From time to time one hears the idea that geniuses don’t need school. It is a popular myth that sometimes gains new life. The last resurfacing I saw of this myth was with the more and more popular internet memes. I don’t know if the reader is aware but it is a form of humor that is gaining more and more space and relevance. Although some are of dubious taste, others are a great exercise of humor. If you’re interested you can find more about internet memes in this wiki article.
But this week, when having a laugh with some memes I stumbled upon one that was making fun of the fact that dropping out of school and leaving education does not inhibit you from becoming a genius. The meme is this one
. It is really just listening to very intelligent people that at some point in their academic life dropped out of school. Although this is more of a joke than any other thing, it reminds us of how education makes it difficult for creativity and intellectual freedom. And in a day and age that, through social media, a lot of young entrepreneurs are succeeding early in their life, the discussion regarding how school should adapt to this changing society has never been more current. And it is very interesting to read what these young entrepreneurs are saying, as you can read here
Albeit of the relevance of reading opinions of how young entrepreneurs view the future of education, looking back is of the utmost relevance. And the research
done by statistician David Banks is a great tool to understand how education can foster intelligence and creativity. On his research, he looked into epochs of history that have had more geniuses appearing than any other times and tried to identify patterns in these epochs and societies. And the conclusions are very interesting: The first conclusion was that these were epochs and societies, in which there was a lot of human mixing, a greater number of different cultures combined. This is a finding that can only emphasize the importance of intercultural education.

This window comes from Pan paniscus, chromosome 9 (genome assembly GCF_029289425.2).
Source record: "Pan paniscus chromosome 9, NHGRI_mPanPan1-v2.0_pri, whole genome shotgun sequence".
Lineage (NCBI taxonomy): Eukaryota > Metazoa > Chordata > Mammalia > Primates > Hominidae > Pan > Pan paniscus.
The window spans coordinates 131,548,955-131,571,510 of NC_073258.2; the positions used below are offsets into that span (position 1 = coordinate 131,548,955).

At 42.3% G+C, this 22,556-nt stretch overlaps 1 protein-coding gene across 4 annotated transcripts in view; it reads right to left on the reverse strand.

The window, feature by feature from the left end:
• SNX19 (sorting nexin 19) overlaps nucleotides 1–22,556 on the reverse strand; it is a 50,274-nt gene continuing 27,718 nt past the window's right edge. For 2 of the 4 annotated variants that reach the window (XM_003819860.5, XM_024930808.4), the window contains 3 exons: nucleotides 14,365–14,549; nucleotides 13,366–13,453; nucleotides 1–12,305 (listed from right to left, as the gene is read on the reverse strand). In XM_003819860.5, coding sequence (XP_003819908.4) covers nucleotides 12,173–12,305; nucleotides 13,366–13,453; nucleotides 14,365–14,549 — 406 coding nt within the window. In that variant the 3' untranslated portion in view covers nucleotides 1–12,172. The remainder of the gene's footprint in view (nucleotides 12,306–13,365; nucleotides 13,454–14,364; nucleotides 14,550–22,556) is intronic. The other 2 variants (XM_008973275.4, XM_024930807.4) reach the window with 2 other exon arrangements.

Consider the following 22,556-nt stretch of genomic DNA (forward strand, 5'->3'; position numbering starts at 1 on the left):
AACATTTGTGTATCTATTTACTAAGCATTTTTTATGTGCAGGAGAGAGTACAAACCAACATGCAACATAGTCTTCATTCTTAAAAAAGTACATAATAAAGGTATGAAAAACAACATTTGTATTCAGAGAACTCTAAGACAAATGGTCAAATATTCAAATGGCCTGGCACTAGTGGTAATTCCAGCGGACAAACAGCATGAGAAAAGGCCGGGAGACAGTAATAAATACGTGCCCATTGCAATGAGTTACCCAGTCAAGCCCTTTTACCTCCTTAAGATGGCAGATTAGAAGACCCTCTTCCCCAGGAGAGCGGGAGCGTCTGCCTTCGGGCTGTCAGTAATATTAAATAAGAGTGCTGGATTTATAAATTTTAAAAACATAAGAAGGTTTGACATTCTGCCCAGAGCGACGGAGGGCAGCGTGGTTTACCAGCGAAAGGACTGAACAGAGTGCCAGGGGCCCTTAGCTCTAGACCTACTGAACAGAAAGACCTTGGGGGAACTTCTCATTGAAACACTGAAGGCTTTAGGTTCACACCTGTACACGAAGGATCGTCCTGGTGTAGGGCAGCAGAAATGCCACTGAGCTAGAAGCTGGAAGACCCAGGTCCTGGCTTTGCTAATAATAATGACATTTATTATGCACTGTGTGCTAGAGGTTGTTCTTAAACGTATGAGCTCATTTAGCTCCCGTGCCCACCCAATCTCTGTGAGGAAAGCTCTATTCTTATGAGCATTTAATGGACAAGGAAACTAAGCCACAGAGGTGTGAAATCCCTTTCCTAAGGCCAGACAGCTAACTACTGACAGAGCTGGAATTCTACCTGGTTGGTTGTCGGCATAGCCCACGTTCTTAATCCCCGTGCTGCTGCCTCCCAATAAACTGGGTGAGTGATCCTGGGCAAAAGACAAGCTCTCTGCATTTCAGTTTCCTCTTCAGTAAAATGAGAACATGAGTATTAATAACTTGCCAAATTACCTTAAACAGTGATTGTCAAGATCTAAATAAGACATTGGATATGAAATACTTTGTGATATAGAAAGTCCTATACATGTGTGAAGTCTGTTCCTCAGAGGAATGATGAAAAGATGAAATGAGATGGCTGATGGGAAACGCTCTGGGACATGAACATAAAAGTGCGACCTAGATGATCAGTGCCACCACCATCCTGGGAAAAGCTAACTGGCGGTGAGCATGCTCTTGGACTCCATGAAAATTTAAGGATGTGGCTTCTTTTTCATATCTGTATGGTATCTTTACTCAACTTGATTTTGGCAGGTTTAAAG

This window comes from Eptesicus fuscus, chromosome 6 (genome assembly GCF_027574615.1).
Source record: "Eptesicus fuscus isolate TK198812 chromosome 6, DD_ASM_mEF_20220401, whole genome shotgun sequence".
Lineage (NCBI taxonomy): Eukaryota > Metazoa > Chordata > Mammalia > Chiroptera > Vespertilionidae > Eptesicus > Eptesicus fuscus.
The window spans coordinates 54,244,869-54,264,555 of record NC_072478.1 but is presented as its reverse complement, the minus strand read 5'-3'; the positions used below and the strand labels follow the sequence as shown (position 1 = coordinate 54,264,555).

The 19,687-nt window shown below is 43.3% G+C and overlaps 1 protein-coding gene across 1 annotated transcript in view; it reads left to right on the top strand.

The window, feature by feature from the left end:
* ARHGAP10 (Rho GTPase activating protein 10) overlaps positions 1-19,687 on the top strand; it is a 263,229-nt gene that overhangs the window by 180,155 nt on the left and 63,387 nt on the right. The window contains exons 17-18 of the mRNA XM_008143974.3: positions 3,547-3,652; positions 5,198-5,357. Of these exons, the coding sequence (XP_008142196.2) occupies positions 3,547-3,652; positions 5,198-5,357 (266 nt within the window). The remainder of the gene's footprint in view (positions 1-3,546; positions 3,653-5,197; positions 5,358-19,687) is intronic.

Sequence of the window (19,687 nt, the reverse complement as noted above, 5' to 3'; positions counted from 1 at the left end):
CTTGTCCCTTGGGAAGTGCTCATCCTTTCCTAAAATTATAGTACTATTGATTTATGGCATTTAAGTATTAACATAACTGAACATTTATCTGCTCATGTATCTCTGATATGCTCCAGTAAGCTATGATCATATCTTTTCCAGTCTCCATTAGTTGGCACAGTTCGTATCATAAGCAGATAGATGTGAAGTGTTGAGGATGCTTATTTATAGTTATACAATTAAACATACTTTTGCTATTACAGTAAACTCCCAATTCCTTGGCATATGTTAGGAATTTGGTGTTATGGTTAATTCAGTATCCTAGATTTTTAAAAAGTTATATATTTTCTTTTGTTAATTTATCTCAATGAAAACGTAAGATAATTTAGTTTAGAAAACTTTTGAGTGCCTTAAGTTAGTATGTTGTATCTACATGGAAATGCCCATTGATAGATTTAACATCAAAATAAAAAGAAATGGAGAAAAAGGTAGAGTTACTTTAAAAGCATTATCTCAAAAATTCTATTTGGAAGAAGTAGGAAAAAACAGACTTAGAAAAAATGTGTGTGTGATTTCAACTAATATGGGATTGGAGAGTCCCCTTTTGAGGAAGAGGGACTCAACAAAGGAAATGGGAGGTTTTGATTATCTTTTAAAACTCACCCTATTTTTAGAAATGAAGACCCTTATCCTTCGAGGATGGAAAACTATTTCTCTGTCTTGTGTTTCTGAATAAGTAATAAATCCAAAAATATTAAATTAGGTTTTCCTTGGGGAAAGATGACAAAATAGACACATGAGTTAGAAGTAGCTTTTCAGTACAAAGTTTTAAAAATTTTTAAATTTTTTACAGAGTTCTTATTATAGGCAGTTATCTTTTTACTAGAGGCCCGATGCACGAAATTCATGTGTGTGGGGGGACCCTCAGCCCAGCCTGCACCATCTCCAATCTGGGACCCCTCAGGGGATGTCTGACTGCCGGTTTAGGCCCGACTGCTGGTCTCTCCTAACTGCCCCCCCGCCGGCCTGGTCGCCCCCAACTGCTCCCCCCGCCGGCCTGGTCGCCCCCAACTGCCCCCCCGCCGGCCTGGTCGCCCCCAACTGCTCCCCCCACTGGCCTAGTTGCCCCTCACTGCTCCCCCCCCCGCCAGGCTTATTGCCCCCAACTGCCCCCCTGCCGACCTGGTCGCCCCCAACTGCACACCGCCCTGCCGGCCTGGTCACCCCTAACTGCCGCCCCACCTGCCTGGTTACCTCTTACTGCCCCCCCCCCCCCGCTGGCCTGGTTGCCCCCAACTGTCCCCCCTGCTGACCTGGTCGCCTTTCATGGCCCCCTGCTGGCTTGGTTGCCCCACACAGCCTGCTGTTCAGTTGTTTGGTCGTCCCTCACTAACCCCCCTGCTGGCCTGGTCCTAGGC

The other two conclusions that Banks research gives us are the ones that I would like to emphasize a bit more: the importance of education (all of these flourishing cultures pioneered new forms of teaching and learning); and the development of institutions that encourage risk-taking (as the example of the Renaissance Florence, which benefited from the willingness of the Medici to support new artistic forms). Both these patterns found by Banks research bring important insights for the future of education. The first one is that education is terribly important. In spite of our funny meme telling us the genius often quits school, history tells us that it is when education assumed importance and relevance (and applied new methodologies) that more geniuses had the chance to develop and benefit their society. The second insight is that education needs to give the opportunity to students to take risk and develop their ideas. This is of relevance, not only for first and second level education, but even more critically for higher education, where these new ideas from bright minds can start benefiting our society.
Of course not all these ideas will succeed but as it was put by Jonah Lehre
r: “Many of these ventures failed—Shakespeare wrote several bad plays—but tolerating such failure is the only way to get a Hamlet.”